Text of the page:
The biopsychosocial model (BPS) provides you with a sustainable solution to managing pain and injury. As the name suggest there are three components of the biopsychosocial model:
These three components are part of Evercore’s approach to managing pain and injury.
If one part is missing, then it becomes more challenging to reduce pain and recover from injuries.
We use the biopsychosocial model because the most current research shows that pain is influenced by biological, psychological, and social factors.
The current healthcare system is failing to provide people with long-term solutions to reduce pain, in part, because the BPS model is not the standard of practice for injury management.
At Evercore, we implement the BPS model into our post-rehab programs. We are confident in our approach because we feel your pain, understand your struggles, and we want the best for you.
What is the biopsychosocial model?
The BPS model is a framework to explain why you experience pain. It consists of three main “influencers” of your pain:
The biological component of your pain are related to a traumatic injury to your tendons, ligaments, muscles, or bones. The underlying sources of pain may be due to damaged nerves, muscle weakness, stiffness in your joints, or poor training programs.
The psychological component of your pain is related to your emotional and mental states. For example, anxiety, stress, and frustration can increase your perception of pain. In addition, your attitudes and beliefs about pain play a huge role in your pain experience.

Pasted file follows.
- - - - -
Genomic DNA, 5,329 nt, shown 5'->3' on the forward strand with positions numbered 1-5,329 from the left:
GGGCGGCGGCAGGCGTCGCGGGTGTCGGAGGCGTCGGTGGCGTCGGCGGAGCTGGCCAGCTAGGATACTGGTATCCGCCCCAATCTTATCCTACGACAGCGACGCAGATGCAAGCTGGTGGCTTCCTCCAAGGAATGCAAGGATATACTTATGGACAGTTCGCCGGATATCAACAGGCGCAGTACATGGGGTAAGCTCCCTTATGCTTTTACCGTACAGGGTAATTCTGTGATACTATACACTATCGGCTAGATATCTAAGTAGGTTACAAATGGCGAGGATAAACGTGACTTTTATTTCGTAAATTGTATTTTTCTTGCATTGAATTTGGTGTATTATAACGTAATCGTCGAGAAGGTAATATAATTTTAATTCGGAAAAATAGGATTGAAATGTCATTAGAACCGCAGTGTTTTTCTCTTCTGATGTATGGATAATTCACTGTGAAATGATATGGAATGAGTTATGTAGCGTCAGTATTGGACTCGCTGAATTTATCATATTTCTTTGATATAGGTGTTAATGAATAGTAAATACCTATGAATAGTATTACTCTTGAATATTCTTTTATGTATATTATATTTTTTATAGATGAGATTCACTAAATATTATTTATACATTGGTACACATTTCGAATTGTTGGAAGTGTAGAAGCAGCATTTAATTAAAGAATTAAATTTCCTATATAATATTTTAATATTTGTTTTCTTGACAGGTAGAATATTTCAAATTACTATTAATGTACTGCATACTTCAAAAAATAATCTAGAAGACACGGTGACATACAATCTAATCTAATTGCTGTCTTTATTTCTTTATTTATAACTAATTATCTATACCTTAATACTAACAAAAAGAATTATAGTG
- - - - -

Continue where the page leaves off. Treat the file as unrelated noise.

The social component of your pain is related to your environmental conditions. For example, you may sit at work all day and feel too tired to go to the gym.
Your health may be neglected because you are going through a divorce or busy running your business.
All three components influence your perception of pain. The BPS model describes pain as an experience rather than a feeling. The experience of pain involves all aspects of your mind and body. Therefore, pain can affect every part of your life.
Why is the BPS the missing link in our healthcare system?
A flaw in our current healthcare system is an overemphasize on the biological aspects of pain. Currently, medical providers focus too much on the biological aspect of pain and not enough on the psychological or social aspects.
For example, a person may visit their doctor due to lower back pain. Their doctor may order an X-ray and the X-ray may show severe arthritis. Their doctor may explain to them that their arthritis is the cause of their pain.
The may use words like, “bone on bone arthritis”, “degeneration”, or “wear and tear.” These words are shown by research to have a negative impact on people’s perceptions of pain in addition to creating a belief that their body is fragile and broken.
In reality, an abundance of research studies shows that arthritis is not linked to pain in a meaningful way. Statistically, the research shows that the presence of arthritis is a mere coincidence rather than the cause of the pain.
These studies are difficult to accept for both medical providers and people in pain because arthritis on an X-ray would be a simple way to explain pain. However, pain is more complex than we could have ever imagined.
Each year, it seems like more studies confirm the complexity of pain. Perhaps, this complexity is one of the reasons why pain is an epidemic running wild in the United States.
Currently, pain affects more Americans than diabetes, heart disease and cancer combined. There is a high likelihood that you or someone you love is struggling with persistent pain.
How do we incorporate the BPS model into our post-rehab programs?